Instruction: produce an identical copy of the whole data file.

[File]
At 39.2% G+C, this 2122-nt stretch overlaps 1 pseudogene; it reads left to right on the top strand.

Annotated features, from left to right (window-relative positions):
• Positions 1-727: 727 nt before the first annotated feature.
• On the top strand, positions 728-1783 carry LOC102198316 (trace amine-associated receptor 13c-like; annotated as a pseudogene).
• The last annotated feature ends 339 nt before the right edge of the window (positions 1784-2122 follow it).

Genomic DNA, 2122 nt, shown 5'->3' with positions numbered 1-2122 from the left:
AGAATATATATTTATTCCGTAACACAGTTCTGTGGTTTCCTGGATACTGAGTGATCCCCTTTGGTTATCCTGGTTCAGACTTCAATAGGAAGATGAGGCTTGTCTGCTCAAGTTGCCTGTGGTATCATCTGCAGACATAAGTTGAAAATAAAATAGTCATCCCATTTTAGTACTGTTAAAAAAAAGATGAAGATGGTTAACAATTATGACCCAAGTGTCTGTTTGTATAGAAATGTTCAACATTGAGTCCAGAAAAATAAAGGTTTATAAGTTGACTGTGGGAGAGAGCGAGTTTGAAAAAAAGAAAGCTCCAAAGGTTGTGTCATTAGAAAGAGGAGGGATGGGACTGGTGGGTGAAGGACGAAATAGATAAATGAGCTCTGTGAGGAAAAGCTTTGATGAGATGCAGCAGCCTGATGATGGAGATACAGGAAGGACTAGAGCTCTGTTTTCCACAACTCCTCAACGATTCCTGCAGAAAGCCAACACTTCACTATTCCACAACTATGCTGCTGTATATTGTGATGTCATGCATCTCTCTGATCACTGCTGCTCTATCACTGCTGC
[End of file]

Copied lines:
At 39.2% G+C, this 2122-nt stretch overlaps 1 pseudogene; it reads left to right on the top strand.

Annotated features, from left to right (window-relative positions):
• Positions 1-727: 727 nt before the first annotated feature.
• On the top strand, positions 728-1783 carry LOC102198316 (trace amine-associated receptor 13c-like; annotated as a pseudogene).
• The last annotated feature ends 339 nt before the right edge of the window (positions 1784-2122 follow it).

Genomic DNA, 2122 nt, shown 5'->3' with positions numbered 1-2122 from the left:
AGAATATATATTTATTCCGTAACACAGTTCTGTGGTTTCCTGGATACTGAGTGATCCCCTTTGGTTATCCTGGTTCAGACTTCAATAGGAAGATGAGGCTTGTCTGCTCAAGTTGCCTGTGGTATCATCTGCAGACATAAGTTGAAAATAAAATAGTCATCCCATTTTAGTACTGTTAAAAAAAAGATGAAGATGGTTAACAATTATGACCCAAGTGTCTGTTTGTATAGAAATGTTCAACATTGAGTCCAGAAAAATAAAGGTTTATAAGTTGACTGTGGGAGAGAGCGAGTTTGAAAAAAAGAAAGCTCCAAAGGTTGTGTCATTAGAAAGAGGAGGGATGGGACTGGTGGGTGAAGGACGAAATAGATAAATGAGCTCTGTGAGGAAAAGCTTTGATGAGATGCAGCAGCCTGATGATGGAGATACAGGAAGGACTAGAGCTCTGTTTTCCACAACTCCTCAACGATTCCTGCAGAAAGCCAACACTTCACTATTCCACAACTATGCTGCTGTATATTGTGATGTCATGCATCTCTCTGATCACTGCTGCTCTATCACTGCTGC